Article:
Lutwyche Cemetery

Australian and United States War Graves Section

Greater Brisbane

418 Gympie Road, Kedron 4031

Lutwyche Cemetery was established in 1878. In 1925, Brisbane’s tram network was extended to reach the cemetery. This allowed easier public access for grieving families. After the outbreak of the Pacific War, the Brisbane City Council allotted a portion of the cemetery to military burials. This War Graves Section became the post-war responsibility of the Commonwealth War Graves Commission. After the arrival of American forces in Brisbane, the US was also granted its own War Graves Section but it was later moved to Ipswich Cemetery. In 1947, the US service personnel were exhumed and shipped back to the US for interment in domestic cemeteries.


By the outbreak of World War Two in 1939, Lutwyche Cemetery was the northern terminus for Brisbane’s tram network. With Brisbane’s older cemeteries at Toowong and Dutton Park have limited burial space, wartime burials had to be directed towards the Lutwyche or Mt Gravatt Cemeteries. Unlike Mt Gravatt Cemetery, Lutwyche Cemetery was easily accessible via public transport and so it was chosen to be the location of those service personnel who died around Brisbane after 1942.

On 28 November 1942, the Brisbane City Council announced that the soldier’s section at Toowong Cemetery was nearly full and that subsequently any future military deaths would be buried at Lutwyche. Council set aside a special section that was to resemble the post-World War I Gallipoli and French war cemeteries. The war graves section had no walls. There was no tiling around the graves that were to be placed around a central memorial. Initially it was planned that plaques instead of headstones would be the grave markers but this changed. The headstones were rectangular with rounded tops and were differentiated only by the inscriptions that record the national emblem or regimental rank, the name, unit, date of death, age and religious symbol if applicable.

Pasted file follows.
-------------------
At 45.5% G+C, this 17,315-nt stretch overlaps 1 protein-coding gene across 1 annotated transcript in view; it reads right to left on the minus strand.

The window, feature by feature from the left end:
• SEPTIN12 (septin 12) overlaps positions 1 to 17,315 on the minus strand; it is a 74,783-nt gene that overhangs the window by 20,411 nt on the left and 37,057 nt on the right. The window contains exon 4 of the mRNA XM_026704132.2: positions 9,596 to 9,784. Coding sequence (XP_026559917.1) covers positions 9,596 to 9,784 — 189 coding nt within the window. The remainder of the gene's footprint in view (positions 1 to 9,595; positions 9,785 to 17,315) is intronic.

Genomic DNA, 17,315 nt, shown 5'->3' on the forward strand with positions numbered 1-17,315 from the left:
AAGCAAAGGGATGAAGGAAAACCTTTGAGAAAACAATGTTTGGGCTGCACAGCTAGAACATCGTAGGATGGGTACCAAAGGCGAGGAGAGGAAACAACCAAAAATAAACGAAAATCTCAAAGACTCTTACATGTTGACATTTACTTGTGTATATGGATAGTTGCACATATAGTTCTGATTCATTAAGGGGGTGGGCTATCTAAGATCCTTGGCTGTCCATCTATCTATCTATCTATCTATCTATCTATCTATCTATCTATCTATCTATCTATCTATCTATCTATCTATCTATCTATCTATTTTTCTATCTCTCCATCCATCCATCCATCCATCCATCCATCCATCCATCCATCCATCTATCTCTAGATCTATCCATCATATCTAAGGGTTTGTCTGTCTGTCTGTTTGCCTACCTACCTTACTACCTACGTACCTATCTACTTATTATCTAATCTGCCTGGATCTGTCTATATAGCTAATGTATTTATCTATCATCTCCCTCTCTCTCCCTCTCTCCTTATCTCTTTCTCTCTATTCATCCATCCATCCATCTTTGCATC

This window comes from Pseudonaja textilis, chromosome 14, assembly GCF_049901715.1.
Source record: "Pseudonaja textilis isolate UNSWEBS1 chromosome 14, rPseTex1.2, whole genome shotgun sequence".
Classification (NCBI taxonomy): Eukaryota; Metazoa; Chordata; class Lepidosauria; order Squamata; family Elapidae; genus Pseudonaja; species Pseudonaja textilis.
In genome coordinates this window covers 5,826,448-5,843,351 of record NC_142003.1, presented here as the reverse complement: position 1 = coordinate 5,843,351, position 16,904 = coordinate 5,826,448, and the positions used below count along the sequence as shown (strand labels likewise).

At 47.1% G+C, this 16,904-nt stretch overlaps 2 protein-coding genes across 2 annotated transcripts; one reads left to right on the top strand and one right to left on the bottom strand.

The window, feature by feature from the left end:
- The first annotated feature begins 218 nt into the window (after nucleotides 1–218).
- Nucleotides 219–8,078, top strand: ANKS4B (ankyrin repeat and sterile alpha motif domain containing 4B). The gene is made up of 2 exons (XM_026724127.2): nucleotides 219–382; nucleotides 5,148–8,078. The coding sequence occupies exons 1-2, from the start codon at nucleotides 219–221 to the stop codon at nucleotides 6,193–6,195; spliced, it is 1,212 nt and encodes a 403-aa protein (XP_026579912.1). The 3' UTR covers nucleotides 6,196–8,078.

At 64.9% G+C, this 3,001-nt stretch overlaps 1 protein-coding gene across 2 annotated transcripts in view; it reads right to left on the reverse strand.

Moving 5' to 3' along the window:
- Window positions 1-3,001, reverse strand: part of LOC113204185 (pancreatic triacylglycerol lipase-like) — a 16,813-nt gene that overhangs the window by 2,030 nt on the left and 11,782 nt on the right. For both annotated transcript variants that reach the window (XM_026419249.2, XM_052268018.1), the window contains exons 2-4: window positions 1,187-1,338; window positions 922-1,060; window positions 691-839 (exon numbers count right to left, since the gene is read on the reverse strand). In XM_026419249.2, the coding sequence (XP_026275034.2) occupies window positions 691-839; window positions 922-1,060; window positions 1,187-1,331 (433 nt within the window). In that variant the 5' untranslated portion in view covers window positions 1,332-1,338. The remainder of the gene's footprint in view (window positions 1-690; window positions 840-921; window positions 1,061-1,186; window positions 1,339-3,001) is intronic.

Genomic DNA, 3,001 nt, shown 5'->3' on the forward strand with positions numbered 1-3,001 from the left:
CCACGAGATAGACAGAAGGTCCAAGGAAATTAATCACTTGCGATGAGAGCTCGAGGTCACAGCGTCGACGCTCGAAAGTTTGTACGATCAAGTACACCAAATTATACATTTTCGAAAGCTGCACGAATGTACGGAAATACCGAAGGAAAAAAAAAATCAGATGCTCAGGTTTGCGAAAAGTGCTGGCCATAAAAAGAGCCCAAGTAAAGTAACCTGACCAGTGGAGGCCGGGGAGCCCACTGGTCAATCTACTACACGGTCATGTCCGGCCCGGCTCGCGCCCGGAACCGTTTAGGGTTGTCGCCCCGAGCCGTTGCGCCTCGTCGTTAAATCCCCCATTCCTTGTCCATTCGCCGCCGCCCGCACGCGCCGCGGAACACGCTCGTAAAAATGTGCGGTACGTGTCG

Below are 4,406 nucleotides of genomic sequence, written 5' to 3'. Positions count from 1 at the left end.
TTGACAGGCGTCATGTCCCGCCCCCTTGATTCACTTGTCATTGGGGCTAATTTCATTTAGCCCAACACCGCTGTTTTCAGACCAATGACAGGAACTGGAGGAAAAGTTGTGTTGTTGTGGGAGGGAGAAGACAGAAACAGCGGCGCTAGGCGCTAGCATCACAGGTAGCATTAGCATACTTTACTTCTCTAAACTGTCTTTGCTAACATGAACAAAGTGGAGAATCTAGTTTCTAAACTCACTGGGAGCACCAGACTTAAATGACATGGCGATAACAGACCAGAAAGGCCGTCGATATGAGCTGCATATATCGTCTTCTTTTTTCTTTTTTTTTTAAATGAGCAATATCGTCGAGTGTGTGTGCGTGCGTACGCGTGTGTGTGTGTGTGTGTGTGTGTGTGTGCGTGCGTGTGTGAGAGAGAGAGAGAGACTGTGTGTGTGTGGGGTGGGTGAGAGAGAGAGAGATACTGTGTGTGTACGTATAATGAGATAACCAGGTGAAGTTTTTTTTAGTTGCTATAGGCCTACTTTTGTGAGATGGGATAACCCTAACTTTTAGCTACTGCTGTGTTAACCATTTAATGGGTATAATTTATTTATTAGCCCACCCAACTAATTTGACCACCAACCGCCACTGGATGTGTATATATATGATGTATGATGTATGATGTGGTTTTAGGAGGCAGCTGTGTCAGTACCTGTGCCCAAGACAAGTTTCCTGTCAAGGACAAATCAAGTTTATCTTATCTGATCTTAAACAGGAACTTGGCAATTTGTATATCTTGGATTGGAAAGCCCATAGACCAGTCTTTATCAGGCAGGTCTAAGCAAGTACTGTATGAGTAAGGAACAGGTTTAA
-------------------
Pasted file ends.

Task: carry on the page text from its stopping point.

Post-war, the Commonwealth War Graves Commission assumed maintenance of the Lutwyche Cemetery’s War Graves Section. The Commission had been established during World War I in an effort to mark, record and maintain the graves of British Commonwealth war casualties. With the onset of World War II, the Commission continued its work, establishing new cemeteries throughout the World in honour of the fallen.

Lutwyche Cemetery’s War Graves Section consists of ten rows of white marble gravestones with a total of 386 Second World War burials, including one of an unidentified Australian airman (RAAF). In cemeteries of more than 40 burials, a Cross of Sacrifice was erected as the central memorial. Reginald Blomfield’s design consisted of a simple cross-mounted on an octagonal base as was placed in Lutwyche Cemetery. As well, in the War Graves Section, there is a Queensland Cremation Memorial commemorating 36 Australians killed in the War whose remains were cremated. The Section has well maintained gardens with low-growing plants and manicured lawn. The Lutwyche Cemetery has several lawns with the graves of other ex-service men and women and their spouses.

In 1942, the United States armed forces established a separate War Graves Section at Lutwyche Cemetery. This was located in the southeast corner facing Gympie Road. The US Section held 11 graves. All were exhumed in June 1942 and transferred to the US War Graves Section at Ipswich Cemetery, where all the American dead were to be concentrated.

After the war, the US Government requested that its service personnel be disinterred for removal for permanent burial in US cemeteries. The US merchantmen Gauchec Victory berthed in Brisbane in November 1947 to carry the exhumed bodies back to the USA. The clearing of the US War Graves Section at the Ipswich was completed by 20 December 1947. As a sign of respect for the US contribution to the defence of Queensland, a coffin holding the body of an unknown US soldier was ceremoniously placed in Brisbane City Hall on 22 December for the public to pay homage. A solemn funeral parade carried this coffin through Brisbane streets to the Newstead Wharf where it was placed aboard Gauchec Victory. Approximately 30,000 Brisbane residents lined the streets for this funeral procession. The last 1,800 American coffins had been transported to Brisbane and sent by ship to the USA by the end of December 1947.


  • BCC Heritage Unit
  • JOL photographic collection
  • Commonwealth War Graves Commission - Debt of Honour Register
  • "New Soldier Cemetery", The Courier Mail, (Saturday 28 November 1942, p.3.)
  • Lutwyche Cemetery